Virtually all lawsuits filed nowadays over injuries involving a consumer product have a common denominator: they claim the manufacturer “failed to warn” the consumer about a potential danger. So, even if the danger is obvious, the warning is now provided.

What many people don’t know is that these common sense, obvious warnings aren’t nearly as common in other parts of the world. As the host of the annual Wacky Warning Label Contest, I have done scores of radio and TV interviews with reporters in Europe and Asia over the years, and the most common question I get is, “Why don’t we see warning labels like this in our country?”

The answer is that the United States is the most lawsuit-happy society on earth, and these common sense warnings are put on our products to avoid lawsuits. The number of tort lawsuits in America dwarfs the number of tort lawsuits filed in any other country in the world when taken as a percentage of the national economic output. In the United States, the amount of the Gross Domestic Product that goes to tort costs is 2.2%. That’s twice what it is in Germany (1.1%) and nearly three times what it is in Japan (.8%). The United Kingdom and France spend even less on tort costs than Japan.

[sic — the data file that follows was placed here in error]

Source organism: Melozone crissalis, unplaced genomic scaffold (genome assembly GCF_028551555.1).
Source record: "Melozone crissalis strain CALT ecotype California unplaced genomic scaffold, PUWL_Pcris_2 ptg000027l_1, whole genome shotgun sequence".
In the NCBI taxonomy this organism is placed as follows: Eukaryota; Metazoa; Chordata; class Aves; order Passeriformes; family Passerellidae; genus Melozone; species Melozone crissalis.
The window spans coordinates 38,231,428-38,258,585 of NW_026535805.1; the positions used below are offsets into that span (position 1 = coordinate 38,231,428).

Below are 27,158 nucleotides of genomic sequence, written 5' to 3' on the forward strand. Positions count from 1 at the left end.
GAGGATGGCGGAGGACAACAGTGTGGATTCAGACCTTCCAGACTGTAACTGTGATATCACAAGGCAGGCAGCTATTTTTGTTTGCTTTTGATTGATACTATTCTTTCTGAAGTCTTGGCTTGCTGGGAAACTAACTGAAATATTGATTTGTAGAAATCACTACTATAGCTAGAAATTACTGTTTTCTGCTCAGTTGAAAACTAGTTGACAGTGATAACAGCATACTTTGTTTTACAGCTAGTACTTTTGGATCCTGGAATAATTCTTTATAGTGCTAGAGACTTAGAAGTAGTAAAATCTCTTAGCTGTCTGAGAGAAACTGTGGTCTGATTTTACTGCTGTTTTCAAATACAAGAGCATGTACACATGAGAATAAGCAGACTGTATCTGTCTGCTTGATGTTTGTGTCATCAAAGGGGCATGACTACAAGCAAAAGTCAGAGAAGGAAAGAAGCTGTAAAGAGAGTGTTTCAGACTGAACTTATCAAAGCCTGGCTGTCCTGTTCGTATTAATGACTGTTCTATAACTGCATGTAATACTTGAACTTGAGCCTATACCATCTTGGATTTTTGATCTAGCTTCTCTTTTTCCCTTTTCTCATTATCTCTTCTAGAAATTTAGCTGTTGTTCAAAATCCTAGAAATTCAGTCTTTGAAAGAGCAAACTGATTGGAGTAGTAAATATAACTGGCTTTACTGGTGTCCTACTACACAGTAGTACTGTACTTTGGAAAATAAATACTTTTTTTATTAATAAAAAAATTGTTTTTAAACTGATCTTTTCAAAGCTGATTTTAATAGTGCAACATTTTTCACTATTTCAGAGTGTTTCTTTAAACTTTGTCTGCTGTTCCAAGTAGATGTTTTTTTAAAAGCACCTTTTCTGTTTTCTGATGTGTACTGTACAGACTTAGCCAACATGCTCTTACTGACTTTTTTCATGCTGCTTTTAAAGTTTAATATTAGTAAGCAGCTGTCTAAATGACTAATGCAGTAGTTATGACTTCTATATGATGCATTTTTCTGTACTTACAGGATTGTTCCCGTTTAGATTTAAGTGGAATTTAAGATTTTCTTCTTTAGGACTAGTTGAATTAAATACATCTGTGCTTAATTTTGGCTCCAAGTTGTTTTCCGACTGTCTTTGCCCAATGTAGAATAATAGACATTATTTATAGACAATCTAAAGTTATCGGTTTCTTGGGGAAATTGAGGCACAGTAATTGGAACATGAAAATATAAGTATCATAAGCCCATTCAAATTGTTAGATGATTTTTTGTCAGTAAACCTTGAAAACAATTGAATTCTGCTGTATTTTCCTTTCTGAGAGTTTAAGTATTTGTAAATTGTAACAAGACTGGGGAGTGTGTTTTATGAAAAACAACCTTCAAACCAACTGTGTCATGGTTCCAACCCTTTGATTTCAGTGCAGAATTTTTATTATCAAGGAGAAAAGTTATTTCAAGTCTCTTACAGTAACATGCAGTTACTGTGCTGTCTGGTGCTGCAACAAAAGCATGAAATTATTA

While there is certainly a place for legitimate lawsuits, excessive litigation has become such an everyday part of life in America that many people don’t notice it anymore. And it’s why the holiday season, in addition to being the most wonderful time of the year, is also the most warningful time of the year.

If judges and lawmakers begin telling plaintiff lawyers with regularity that personal responsibility and common sense still have a place in America’s courts, product makers won’t need to keep putting common sense warnings on their products. Until that happens, we’ll continue seeing labels like the one found on a pair of shin pads used by bikers that warns: “Shin pads cannot protect any part of the body they do not cover.”